We stand today at the trail-head that leads to the 21st century. The world ahead appears to be full of promise and opportunity -- and it is. The United States is engaged around the world with market economies that are open, growing, and flourishing. An exponential growth in technology is enhancing our lives and enabling us to master the art of international engagement. Things have never looked better. Or have they? In many ways, our situation today mirrors the one in which we found ourselves after World War II. As we were then, we are now -- the sole superpower, dominant in the world marketplace, militarily without peer -- the only nation capable of winning a war anywhere on the planet. Just as we did then, we now face important decisions concerning the defense structure with which we will maintain our place in the world and ensure our continued security. In 1945, with no clear threat, we felt safe in setting aside a significant amount of our military capability to use the money elsewhere. Today, we again have difficulty discerning our threats and once again ponder the nation's needs with respect to military forces. But in the decade after World War II, we came to learn that much in the world required our use of force. We learned it the hard way when we committed a hollow force to the Korean peninsula. We learned then, as perhaps we are learning now, that one clear victory -- in war or in Cold War -- cannot protect our worldwide interests or relieve us of our responsibility of vigilance against the dark forces of this world. This comparative analysis leads us to the question of our day: how should we build and maintain our national security posture for the 21st century? The answer lies in the expectations we have of our forces and of the use of those forces. To define these expectations, we must answer three questions: Why will we fight? Where will we fight? Whom will we fight?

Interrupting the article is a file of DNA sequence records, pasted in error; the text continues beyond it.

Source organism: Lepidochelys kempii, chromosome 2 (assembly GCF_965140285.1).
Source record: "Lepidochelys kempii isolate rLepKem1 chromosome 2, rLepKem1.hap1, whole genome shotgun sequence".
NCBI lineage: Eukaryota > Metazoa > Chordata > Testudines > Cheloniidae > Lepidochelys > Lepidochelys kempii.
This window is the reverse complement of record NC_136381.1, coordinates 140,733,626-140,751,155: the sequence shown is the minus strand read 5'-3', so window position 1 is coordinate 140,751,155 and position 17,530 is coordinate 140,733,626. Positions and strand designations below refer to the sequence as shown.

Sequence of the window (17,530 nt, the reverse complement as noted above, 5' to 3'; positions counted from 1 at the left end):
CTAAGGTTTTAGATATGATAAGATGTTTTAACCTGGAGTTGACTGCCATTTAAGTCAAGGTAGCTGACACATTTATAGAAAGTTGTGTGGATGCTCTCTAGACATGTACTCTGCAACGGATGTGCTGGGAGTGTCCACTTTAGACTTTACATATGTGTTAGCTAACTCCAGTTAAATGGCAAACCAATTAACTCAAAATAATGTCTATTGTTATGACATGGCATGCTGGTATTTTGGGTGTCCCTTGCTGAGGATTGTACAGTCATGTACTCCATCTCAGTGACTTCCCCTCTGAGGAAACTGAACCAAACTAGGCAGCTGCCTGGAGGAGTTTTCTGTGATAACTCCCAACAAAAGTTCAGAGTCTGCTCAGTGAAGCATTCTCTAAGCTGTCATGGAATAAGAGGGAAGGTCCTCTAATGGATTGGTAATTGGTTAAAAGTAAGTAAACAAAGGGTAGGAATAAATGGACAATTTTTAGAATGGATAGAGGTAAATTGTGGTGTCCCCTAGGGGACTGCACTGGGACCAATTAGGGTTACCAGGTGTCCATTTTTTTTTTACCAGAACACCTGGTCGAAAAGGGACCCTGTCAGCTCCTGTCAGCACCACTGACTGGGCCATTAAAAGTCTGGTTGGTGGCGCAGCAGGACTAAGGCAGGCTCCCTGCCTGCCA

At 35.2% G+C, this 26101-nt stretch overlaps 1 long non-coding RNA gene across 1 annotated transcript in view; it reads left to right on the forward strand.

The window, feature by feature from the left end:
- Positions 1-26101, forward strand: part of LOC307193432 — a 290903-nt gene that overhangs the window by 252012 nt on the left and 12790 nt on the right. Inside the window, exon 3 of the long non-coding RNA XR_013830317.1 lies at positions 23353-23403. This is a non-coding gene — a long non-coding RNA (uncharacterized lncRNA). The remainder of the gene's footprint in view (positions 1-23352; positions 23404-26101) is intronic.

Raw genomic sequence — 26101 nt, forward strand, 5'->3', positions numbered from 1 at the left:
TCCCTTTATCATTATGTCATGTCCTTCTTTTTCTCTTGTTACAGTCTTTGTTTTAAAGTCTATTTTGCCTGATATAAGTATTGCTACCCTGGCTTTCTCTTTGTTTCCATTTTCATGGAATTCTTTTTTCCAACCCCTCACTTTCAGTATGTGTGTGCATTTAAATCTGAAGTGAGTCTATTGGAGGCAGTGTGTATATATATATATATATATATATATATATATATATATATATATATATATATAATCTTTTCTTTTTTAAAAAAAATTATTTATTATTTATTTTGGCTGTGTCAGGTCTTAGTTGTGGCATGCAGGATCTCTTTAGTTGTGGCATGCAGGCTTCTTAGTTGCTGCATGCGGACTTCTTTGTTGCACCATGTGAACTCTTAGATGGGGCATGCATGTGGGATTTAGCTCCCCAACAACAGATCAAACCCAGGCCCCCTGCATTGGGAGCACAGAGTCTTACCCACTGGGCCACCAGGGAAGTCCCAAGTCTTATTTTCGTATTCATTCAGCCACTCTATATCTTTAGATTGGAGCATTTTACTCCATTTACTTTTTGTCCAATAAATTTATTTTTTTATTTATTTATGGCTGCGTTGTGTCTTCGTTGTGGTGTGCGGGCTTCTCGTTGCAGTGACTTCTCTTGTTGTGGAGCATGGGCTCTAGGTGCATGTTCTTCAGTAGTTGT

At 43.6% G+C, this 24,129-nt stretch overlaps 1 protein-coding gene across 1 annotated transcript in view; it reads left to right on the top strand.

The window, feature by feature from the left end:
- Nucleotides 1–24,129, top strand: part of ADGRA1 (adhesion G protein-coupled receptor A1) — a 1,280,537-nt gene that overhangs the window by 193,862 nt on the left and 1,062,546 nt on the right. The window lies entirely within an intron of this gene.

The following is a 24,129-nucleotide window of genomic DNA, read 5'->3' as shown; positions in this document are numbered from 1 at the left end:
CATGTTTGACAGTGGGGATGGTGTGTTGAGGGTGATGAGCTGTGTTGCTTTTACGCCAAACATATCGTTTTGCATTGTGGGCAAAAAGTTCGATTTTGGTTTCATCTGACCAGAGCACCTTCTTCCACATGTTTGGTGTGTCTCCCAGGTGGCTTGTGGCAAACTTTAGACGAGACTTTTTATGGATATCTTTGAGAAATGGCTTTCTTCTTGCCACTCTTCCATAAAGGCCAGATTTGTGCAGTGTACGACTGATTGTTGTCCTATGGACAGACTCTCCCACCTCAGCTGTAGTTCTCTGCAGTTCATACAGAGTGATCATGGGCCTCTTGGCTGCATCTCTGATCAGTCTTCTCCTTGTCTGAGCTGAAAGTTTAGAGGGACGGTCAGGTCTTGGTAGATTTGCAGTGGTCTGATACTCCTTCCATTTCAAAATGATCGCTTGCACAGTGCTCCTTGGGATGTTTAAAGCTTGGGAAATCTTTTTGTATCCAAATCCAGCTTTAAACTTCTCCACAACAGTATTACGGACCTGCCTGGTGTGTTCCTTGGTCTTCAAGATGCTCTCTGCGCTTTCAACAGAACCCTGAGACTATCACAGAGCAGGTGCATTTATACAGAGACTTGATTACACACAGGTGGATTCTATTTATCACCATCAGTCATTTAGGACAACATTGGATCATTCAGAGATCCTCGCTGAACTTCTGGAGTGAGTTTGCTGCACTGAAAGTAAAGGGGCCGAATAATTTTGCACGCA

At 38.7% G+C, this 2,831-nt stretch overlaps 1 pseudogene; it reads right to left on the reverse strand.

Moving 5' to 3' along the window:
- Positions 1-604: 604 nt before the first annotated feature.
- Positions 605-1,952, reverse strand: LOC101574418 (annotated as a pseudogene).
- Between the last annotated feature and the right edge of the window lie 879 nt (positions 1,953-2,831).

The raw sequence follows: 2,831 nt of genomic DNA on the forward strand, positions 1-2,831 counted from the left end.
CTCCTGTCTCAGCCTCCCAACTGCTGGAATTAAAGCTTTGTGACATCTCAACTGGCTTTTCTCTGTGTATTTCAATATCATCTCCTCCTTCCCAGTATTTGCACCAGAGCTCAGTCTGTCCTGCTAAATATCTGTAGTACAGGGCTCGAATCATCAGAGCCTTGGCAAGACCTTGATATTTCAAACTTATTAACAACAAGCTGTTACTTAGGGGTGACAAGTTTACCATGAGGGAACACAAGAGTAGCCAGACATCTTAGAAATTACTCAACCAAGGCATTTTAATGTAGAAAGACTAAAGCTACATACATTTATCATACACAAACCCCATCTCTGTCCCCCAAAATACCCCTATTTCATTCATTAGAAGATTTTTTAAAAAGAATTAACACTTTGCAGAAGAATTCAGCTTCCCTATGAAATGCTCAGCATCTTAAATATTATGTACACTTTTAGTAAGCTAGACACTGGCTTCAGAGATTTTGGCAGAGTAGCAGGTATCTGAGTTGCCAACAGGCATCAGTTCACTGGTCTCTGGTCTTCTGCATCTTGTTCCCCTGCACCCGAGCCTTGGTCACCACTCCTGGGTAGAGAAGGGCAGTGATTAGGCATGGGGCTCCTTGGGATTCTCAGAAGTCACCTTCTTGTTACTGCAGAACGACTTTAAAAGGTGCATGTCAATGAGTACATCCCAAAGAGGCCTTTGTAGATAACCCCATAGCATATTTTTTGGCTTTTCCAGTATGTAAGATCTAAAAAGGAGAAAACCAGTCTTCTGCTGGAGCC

Lieutenant General Charles C. Krulak speech at Leaders' Forum by United States Naval Academy Leaders' Forum ( Visual )
1 edition published in 2005 in English and held by 1 WorldCat member library worldwide
Lieutenant General Charles C. Krulak, USMC, speaks to the Brigade of Midshipmen about his experiences in the Gulf War. He speaks about leading the 2nd Marine Division and the US Army's Tiger Brigade thru two minefields and how the Gulf War was successful due to the leadership of all military divisions
Lt Gen Krulak speech at Leaders' Forum by United States Naval Academy Leaders' Forum ( Visual )
1 edition published in 2003 in English and held by 1 WorldCat member library worldwide
General Charles C. Krulak, USMA, speaks to the Brigade of Midshipmen about what makes a leader
 
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Languages
English (14)